Taking life as it comes

Rahul Ram.  

In 1857, a local chieftain named Cheetu fought in the mutiny and lost. His bungalow was then turned into a jail that is still in use and a song written about him. Years later, in 1993, many Narmada Bachao Andolan activists were arrested and sent to this jail where they would sing Cheetu’s song. Among them was Rahul Ram, bass guitarist and vocalist of Indian Ocean.

Nothing about Rahul is ordinary. He spent a considerable number of years studying Chemistry in Delhi, Kanpur and Cornell. He is part of a band that spearheaded the fusion rock genre in the country over two decades ago. He has also volunteered for the Narmada Bachao Andolan. Last year, Cheetu’s song found its place in Tandanu, Indian Ocean’s latest album and collaborative project with seven Indian artists.

How did the idea for this album come about?

A collaborative album was on our mind for a while. We even posted on our website asking our fans for suggestions. For instance, we wanted to work with Carlos Santana. Of course, we realised that is impossible. We then thought of inviting musicians in India. It was going to cost us a lot to fly them in and out of the studio. Eventually what happened was that the collaborators chose themselves for the project. Shankar — who had performed 'Tandanu', the song that gave the album its name, with us at the Storm Festival in Coorg — said we must call him when we decide to record the track. In October 2012, we spent a day with Vishwamohan Bhatt. We're familiar with his music and like it. We have been working with Shubha Mudgal and had jammed with Karsh Kale and Vishal Dadlani too. Kumaresh is the only one we knew the least. But we loved the man. So we decided to work with him. We also wanted to collaborate with Bombay Jayashri but that did not work out. Hariprasad Chaurasia was not free and Zakir Hussain said “You guys will beat me!”

Almost every song by Indian Ocean stands out. What is the process of producing these songs?

A lot of it is produced during jamming sessions. One of us gets an idea and we go along with it. You know if the idea is promising or not after listening to it for 10 minutes. If we think it is fantastic, we keep it or else we move on.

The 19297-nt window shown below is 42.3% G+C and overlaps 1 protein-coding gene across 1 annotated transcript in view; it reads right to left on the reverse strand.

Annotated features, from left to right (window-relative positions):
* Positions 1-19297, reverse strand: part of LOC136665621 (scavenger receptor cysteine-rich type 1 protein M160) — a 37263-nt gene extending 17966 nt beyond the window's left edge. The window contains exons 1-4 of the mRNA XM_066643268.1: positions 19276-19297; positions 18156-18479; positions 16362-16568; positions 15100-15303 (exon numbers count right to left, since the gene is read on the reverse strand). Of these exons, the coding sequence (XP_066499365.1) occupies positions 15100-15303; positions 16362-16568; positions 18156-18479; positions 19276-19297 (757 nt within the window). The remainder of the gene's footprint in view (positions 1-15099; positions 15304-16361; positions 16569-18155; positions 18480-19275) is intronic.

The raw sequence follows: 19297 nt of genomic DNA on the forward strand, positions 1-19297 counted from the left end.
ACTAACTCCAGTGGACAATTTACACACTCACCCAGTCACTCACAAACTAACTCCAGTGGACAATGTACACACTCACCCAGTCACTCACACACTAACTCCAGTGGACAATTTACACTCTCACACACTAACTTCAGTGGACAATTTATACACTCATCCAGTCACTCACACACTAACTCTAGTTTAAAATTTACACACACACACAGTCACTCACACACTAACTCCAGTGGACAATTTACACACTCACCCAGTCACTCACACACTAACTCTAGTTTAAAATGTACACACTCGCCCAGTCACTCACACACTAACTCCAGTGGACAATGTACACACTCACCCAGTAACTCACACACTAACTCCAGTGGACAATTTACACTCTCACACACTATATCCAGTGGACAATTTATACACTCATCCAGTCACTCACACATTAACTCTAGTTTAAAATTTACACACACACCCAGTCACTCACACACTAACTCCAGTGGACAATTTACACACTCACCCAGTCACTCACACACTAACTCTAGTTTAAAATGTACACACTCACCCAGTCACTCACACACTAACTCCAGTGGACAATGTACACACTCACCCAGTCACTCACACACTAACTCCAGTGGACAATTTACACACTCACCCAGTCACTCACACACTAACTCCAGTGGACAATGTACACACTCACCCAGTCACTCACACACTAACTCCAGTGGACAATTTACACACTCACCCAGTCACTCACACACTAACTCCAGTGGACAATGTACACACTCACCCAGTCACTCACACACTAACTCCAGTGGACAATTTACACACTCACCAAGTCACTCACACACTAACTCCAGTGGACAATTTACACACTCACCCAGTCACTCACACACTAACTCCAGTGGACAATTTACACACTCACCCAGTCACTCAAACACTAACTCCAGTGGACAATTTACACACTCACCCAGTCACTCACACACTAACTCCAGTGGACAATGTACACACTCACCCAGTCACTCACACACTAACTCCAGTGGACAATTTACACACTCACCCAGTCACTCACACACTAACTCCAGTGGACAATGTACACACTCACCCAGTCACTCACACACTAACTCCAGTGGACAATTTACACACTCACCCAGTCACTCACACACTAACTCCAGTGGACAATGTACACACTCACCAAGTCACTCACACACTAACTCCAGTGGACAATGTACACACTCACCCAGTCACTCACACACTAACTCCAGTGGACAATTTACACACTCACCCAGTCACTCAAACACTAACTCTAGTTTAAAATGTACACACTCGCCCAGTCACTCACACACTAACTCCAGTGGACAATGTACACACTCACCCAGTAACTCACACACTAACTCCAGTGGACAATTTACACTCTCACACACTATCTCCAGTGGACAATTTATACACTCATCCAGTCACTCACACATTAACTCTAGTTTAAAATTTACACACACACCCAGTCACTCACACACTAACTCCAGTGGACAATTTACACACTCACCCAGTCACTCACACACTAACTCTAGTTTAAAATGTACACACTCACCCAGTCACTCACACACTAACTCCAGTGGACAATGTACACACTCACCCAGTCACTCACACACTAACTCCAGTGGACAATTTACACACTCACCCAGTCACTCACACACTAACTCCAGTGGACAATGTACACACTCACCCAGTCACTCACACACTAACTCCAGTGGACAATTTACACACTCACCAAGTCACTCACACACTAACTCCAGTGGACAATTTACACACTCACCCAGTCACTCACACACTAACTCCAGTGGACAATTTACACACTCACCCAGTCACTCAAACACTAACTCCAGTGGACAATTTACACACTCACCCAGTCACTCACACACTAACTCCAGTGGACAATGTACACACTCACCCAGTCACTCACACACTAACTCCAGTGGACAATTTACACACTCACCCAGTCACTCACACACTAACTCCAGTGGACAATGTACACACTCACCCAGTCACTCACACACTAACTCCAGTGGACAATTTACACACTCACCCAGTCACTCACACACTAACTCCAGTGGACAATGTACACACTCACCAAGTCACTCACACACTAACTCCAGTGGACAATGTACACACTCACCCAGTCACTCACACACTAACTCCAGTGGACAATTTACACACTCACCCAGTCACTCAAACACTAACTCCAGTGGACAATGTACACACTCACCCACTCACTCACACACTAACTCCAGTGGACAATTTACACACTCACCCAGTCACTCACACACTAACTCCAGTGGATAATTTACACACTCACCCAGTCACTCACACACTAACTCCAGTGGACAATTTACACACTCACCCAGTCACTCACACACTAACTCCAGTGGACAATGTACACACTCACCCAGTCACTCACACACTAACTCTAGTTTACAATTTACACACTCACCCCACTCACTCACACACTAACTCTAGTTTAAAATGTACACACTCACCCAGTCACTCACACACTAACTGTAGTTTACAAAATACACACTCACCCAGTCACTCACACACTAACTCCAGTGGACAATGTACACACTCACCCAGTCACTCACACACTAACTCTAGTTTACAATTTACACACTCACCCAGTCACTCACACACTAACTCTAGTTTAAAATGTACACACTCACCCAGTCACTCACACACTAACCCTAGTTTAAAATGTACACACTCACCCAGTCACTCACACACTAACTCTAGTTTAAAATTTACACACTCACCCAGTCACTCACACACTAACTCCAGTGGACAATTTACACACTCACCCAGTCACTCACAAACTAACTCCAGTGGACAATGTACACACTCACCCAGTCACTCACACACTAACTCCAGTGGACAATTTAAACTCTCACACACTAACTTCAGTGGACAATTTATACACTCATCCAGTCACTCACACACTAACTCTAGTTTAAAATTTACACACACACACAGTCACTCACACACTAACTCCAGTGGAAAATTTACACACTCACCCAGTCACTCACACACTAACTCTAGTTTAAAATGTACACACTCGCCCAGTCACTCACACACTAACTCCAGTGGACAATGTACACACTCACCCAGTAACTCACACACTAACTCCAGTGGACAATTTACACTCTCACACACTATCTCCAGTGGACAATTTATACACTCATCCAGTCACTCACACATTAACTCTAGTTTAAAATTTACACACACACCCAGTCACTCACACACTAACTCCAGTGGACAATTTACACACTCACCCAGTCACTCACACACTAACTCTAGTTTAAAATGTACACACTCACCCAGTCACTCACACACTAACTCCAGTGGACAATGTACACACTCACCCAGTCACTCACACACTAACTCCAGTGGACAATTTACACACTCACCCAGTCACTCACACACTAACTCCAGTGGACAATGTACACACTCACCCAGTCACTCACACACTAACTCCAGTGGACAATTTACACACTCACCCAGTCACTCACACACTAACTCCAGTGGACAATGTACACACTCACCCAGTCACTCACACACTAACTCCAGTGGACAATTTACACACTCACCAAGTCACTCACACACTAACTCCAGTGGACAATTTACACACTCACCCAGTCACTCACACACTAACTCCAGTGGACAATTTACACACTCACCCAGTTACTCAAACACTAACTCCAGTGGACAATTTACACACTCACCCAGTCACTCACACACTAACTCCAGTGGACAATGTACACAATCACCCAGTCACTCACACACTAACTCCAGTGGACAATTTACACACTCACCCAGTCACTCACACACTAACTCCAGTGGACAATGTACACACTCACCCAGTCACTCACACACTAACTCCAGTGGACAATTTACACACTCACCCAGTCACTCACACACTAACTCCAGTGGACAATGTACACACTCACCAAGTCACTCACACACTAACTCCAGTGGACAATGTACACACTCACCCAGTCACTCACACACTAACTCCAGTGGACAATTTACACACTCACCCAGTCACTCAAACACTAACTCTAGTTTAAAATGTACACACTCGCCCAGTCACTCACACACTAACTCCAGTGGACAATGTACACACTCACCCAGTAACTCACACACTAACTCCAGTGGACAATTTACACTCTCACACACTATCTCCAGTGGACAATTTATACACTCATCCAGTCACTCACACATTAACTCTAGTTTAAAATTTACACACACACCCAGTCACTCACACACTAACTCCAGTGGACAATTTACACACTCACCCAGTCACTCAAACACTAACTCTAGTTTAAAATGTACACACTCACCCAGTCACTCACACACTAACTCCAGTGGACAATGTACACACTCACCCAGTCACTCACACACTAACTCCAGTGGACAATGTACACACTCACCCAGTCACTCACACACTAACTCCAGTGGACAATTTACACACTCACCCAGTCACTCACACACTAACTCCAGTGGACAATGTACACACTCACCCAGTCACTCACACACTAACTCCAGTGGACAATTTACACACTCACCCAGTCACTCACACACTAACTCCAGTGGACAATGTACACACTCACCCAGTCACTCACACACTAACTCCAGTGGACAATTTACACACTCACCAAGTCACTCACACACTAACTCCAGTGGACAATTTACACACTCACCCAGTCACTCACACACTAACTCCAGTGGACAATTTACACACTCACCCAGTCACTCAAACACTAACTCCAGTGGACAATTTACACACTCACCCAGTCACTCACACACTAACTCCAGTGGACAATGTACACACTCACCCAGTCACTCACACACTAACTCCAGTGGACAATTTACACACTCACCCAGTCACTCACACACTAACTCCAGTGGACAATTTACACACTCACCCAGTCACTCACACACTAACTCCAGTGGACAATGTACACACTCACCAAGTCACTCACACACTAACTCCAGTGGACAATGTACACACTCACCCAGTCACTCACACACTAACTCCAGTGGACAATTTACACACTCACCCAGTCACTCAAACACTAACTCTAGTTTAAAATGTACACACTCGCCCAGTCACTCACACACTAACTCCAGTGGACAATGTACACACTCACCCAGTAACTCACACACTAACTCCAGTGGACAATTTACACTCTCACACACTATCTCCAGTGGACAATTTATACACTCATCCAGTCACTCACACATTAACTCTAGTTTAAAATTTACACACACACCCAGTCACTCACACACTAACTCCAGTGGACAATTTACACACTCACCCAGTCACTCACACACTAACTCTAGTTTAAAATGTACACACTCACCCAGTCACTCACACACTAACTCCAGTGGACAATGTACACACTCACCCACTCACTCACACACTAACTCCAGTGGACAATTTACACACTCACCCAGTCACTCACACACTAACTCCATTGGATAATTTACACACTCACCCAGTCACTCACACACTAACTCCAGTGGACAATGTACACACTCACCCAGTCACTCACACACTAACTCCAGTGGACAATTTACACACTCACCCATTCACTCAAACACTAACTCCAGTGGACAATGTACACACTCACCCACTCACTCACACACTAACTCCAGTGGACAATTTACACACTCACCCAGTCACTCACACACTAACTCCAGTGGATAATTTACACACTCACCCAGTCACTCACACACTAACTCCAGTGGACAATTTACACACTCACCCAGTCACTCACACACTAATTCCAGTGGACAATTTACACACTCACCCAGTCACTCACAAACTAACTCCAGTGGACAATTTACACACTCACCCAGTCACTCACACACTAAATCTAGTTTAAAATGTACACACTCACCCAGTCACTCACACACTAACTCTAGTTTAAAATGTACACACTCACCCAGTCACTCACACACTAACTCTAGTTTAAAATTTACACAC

Have you ever attempted to write lyrics?

We are just not good enough at writing lyrics of our own!

You’ve also borrowed a lot from tribal music. How do they react when they hear their tune being reworked in your album?

For instance, we used a part of a tune we learned from the Santhals and reworked it for one of our compositions. We also used another part of the same tune for another song. In the Santhals’ case, I think they were happy to hear that their tunes had been adapted.

What do you think is the best model for selling music?

CDs are definitely not a viable model and have never been one. They are not like the cassettes that sold so well in the 1980s and 1990s. I would personally prefer to get into a space where you can convince people to pay for downloads. For example, the pay-through-your-cell phone bill model is interesting where you can buy a song for Rs. 10. That sort of framework needs to be developed. It may not work for film music because people know the different ways in which films make money. I think it will work for independent music though.

What about the music festival circuit? What is a good launch pad for independent musicians?

Oh the music festival circuit is great. However, I feel that the same bands are playing in all of them. I'm sure there is a broader pool of talent. Perhaps, the ones programming the festival feel that they need headliners that will attract audiences and are not willing to take risks. These festivals rarely give new bands a chance. The internet is a good launch pad for independent musicians and platforms like Sound Cloud work too.

What do you think about the argument that a lot of traditional/folk music and musicians are lost in this age of fusion and Bollywood?